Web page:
The following script I install as a cron job on Amazon AWS virtual machines I deploy, to allow them to backup themselves automatically. The script uses the EC2 management utilities that are normally available on “Amazon Linux” installations (and can be easily installed on other Linux distributions) to create EBS snapshots of the current mounted root EBS volume(1).

  1. I don’t expect this script to work for instances that have an instance-stored root device, but I don’t expect to encounter these any more []

Script Day: find the oldest file in a directory structure

Monday, November 14th, 2011

This piece of script came in handy when I wrote a utility that “recycles” space on a logging partition: before log rotation archives the current log file, we move some old log files (depending on some archive freshness policy) to a remote storage that archives older files.

The problem is that the “old archive storage” also has limited disk space and I got fed up managing the archive by hand. The solution I came up is to scan the hierarchy of  log files in the storage (logs are stored hierarchically according to origin and type) and delete old files until I have enough room to move some newer files in. That way the “old archive storage” is always kept full and keeps as much back-log as possible and does this automatically.

The piece of code that determines which files we want to delete works like this:

  1. Use find to list all the files in the directory structure
  2. Pipe it to perl and collect all the file names in a list
  3. Use perl’s sort operator to compare the modification times of each file in the list and show them in the order (i.e. oldest first)
  4. Use head to get just the first file

So it looks like this:

find /mnt/httpd_back/ -type f | perl -nle 'next unless -f; push @files, $_; END { foreach $file (sort { @a=stat($a); @b=stat($b); $a[9] <=> $b[9] } @files) { print $file; }}' | head -n1

Note: normally we use head to get some initial output and terminate the process early before it does more costly work – when head has enough data it terminates the pipe sending SIGPIPE to the upstream process and that usually terminates the process that generates the data. In this case – and in all other cases involving sort – the upstream process buffers all the data in its own memory before outputting anything, so it can sort everything, and using head here is just a filter to get what I want and does not actually save me from doing all the work. I could have easily done the same thing inside the perl script itself by replacing the block of  print $file; with print $file; last; – this has the same effect as using head, because head will send SIGPIPE to perl after getting the first print and will terminate it. Deciding which way you want to go is probably more about readability of the code and I prefer my original version because its easier to read to non-perl specialists.

I can then just remove that file, see if I have enough room to move in the newer log file and if no – repeat the process.

This would work well, I believe, but it may be inefficient if I find a bunch of small files and I want to copy in a large file. So what I did next is to take advantage of the fact that all the log files I have are named using the following simple format:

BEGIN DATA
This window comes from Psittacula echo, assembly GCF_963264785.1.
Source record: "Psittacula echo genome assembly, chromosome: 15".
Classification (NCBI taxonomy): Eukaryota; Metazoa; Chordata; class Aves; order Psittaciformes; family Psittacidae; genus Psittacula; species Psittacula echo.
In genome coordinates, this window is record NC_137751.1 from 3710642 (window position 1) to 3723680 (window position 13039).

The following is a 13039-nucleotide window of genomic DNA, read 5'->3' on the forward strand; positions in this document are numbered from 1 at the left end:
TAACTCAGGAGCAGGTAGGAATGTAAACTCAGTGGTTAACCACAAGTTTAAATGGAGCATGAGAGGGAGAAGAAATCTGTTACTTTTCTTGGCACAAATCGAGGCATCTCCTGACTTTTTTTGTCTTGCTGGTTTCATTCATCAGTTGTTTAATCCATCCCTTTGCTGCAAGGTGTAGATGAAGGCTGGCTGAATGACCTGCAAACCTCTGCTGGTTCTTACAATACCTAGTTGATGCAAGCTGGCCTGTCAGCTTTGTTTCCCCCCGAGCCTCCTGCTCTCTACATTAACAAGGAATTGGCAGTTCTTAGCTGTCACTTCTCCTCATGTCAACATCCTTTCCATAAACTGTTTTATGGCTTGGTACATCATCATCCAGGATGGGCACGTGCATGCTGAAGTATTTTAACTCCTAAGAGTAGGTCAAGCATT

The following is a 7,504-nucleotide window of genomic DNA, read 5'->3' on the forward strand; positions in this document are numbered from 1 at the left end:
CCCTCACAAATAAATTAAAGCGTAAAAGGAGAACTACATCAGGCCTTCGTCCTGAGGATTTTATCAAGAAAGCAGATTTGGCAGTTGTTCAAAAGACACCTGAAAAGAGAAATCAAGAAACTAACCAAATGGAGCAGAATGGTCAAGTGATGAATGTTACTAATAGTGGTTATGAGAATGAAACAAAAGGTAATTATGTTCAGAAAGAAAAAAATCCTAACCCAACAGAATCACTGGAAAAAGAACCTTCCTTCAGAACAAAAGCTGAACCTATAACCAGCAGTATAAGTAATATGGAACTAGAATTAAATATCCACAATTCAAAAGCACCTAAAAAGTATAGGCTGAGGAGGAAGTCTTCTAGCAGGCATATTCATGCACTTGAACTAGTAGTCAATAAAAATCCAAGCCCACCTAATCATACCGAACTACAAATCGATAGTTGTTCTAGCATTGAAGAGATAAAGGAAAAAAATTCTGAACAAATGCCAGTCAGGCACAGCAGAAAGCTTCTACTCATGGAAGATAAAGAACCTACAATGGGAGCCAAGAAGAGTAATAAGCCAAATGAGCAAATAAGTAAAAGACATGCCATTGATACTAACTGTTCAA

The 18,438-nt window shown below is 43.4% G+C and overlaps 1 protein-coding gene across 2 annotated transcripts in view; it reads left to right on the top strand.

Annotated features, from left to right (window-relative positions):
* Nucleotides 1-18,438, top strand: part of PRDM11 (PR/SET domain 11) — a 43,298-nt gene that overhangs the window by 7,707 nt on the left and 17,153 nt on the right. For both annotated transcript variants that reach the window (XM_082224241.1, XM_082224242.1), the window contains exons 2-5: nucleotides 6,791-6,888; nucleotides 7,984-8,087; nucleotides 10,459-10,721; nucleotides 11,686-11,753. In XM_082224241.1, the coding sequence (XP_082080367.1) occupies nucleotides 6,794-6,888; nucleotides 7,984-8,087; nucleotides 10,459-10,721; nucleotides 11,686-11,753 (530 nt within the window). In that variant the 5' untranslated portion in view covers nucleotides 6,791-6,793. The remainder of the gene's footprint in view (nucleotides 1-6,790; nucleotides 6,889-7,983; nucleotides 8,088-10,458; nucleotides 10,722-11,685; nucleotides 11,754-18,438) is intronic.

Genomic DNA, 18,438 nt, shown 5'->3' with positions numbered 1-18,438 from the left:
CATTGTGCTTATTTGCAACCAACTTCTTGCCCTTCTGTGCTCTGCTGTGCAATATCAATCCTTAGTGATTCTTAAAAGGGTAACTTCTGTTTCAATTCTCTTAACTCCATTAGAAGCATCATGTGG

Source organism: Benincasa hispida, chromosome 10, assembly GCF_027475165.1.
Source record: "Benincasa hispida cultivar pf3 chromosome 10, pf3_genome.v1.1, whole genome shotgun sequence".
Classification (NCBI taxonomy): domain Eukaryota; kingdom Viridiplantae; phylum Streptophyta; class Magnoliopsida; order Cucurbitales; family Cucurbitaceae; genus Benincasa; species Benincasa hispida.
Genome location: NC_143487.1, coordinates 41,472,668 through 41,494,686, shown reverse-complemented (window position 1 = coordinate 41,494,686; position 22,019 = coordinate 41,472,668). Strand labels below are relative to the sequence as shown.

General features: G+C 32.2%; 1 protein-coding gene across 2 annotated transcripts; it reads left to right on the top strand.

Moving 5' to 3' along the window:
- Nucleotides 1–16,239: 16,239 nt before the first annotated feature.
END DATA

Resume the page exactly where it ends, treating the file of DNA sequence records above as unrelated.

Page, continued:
and that allows me to easily find all the log files that record the same day and eliminate them at the same time. Subsequent moving of additional files will likely succeed because I cleared out all the log files of an entire day. If not, I can always go and clear up another day’s worth of logs.

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Script Day: automatically locate the next valid transaction in MySQL binlog

Wednesday, July 27th, 2011

Sometimes the MySQL replication breaks due to some corruption in the binary log files(1). When your binary log files are corrupted, the only option (other then trying to rebuild a database of hundreds of gigabytes) is to try to skip over the corrupted region and get the slave to pick up from where the transactions are valid.

Locating the correct position in the binary log from which the server can carry on is difficult but can be made easier by the mysqlbinlog utility that can scan the binary log files and show you which position is valid using the --start-position to try random positions in the binary log file and see which position will let you read from the file(2).


  1. I have yet to find a good explanation to why it happens and how to prevent that []
  2. because in the binary log transactions can have any size, so they can end and start at any point []

Script day: output the tail of a log based on time

Thursday, April 8th, 2010

As system administrators we often want to list the last few lines from a log file in order to track problems and see system reports. The UNIX command tail is very useful for that purpose and lets you display an arbitrary number of lines from the bottom of any file.

But often this is not really what you want – an administrator might want to see what happens in the last X minutes and the common practice to do this is to run tail with a guessed number of lines, see if you get what you want and if its not enough increase the number and try again.

Here’s another approach that works well if the log file you want to trace has time stamps for its lines (more…)

Script day: grep in jar (or zip) files

Monday, September 14th, 2009

Here is another script I wrote for work and I thought it will be interesting enough to share:

Say you want to check which JAR files (or ZIP files for that matter, as Java ARchive files are just ZIP files with a different extension) contain files that contain some text. grep is the obvious answer, but how to grep files in JARs?